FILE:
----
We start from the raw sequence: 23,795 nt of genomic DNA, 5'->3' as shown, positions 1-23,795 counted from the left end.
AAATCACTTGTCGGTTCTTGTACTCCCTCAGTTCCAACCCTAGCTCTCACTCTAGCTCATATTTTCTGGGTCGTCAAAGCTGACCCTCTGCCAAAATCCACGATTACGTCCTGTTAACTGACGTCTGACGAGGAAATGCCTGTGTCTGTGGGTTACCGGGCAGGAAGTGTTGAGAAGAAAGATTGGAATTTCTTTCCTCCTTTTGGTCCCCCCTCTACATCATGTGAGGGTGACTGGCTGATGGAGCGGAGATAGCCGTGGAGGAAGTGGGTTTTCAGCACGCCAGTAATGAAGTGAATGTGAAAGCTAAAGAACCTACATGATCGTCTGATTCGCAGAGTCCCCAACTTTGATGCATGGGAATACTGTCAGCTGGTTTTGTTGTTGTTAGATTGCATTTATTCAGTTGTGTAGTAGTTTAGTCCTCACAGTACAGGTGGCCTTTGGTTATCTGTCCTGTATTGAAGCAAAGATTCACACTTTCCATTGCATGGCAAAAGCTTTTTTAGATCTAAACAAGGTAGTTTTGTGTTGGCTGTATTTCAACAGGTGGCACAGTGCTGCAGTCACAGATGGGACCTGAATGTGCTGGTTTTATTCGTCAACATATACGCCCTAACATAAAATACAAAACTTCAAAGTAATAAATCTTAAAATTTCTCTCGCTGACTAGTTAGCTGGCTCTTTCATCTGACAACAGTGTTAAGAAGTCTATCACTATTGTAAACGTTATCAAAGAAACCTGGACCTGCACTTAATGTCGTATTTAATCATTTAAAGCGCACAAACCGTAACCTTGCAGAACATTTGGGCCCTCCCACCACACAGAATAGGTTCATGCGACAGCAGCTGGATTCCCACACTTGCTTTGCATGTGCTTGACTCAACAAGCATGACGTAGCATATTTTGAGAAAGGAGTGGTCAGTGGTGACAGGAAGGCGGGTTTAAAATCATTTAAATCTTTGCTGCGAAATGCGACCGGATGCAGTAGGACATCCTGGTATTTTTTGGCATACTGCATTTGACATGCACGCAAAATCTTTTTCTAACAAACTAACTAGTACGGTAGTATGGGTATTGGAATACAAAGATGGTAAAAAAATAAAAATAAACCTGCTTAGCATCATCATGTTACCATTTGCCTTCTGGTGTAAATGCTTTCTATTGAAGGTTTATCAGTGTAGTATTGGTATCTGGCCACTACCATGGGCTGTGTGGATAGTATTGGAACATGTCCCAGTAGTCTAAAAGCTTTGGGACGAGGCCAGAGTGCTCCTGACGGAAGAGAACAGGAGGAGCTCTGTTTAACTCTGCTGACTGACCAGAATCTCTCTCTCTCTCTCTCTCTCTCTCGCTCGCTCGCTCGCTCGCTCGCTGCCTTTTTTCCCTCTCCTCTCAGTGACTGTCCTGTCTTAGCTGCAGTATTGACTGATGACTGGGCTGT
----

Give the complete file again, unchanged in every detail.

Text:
We start from the raw sequence: 23,795 nt of genomic DNA, 5'->3' as shown, positions 1-23,795 counted from the left end.
AAATCACTTGTCGGTTCTTGTACTCCCTCAGTTCCAACCCTAGCTCTCACTCTAGCTCATATTTTCTGGGTCGTCAAAGCTGACCCTCTGCCAAAATCCACGATTACGTCCTGTTAACTGACGTCTGACGAGGAAATGCCTGTGTCTGTGGGTTACCGGGCAGGAAGTGTTGAGAAGAAAGATTGGAATTTCTTTCCTCCTTTTGGTCCCCCCTCTACATCATGTGAGGGTGACTGGCTGATGGAGCGGAGATAGCCGTGGAGGAAGTGGGTTTTCAGCACGCCAGTAATGAAGTGAATGTGAAAGCTAAAGAACCTACATGATCGTCTGATTCGCAGAGTCCCCAACTTTGATGCATGGGAATACTGTCAGCTGGTTTTGTTGTTGTTAGATTGCATTTATTCAGTTGTGTAGTAGTTTAGTCCTCACAGTACAGGTGGCCTTTGGTTATCTGTCCTGTATTGAAGCAAAGATTCACACTTTCCATTGCATGGCAAAAGCTTTTTTAGATCTAAACAAGGTAGTTTTGTGTTGGCTGTATTTCAACAGGTGGCACAGTGCTGCAGTCACAGATGGGACCTGAATGTGCTGGTTTTATTCGTCAACATATACGCCCTAACATAAAATACAAAACTTCAAAGTAATAAATCTTAAAATTTCTCTCGCTGACTAGTTAGCTGGCTCTTTCATCTGACAACAGTGTTAAGAAGTCTATCACTATTGTAAACGTTATCAAAGAAACCTGGACCTGCACTTAATGTCGTATTTAATCATTTAAAGCGCACAAACCGTAACCTTGCAGAACATTTGGGCCCTCCCACCACACAGAATAGGTTCATGCGACAGCAGCTGGATTCCCACACTTGCTTTGCATGTGCTTGACTCAACAAGCATGACGTAGCATATTTTGAGAAAGGAGTGGTCAGTGGTGACAGGAAGGCGGGTTTAAAATCATTTAAATCTTTGCTGCGAAATGCGACCGGATGCAGTAGGACATCCTGGTATTTTTTGGCATACTGCATTTGACATGCACGCAAAATCTTTTTCTAACAAACTAACTAGTACGGTAGTATGGGTATTGGAATACAAAGATGGTAAAAAAATAAAAATAAACCTGCTTAGCATCATCATGTTACCATTTGCCTTCTGGTGTAAATGCTTTCTATTGAAGGTTTATCAGTGTAGTATTGGTATCTGGCCACTACCATGGGCTGTGTGGATAGTATTGGAACATGTCCCAGTAGTCTAAAAGCTTTGGGACGAGGCCAGAGTGCTCCTGACGGAAGAGAACAGGAGGAGCTCTGTTTAACTCTGCTGACTGACCAGAATCTCTCTCTCTCTCTCTCTCTCTCTCGCTCGCTCGCTCGCTCGCTCGCTGCCTTTTTTCCCTCTCCTCTCAGTGACTGTCCTGTCTTAGCTGCAGTATTGACTGATGACTGGGCTGT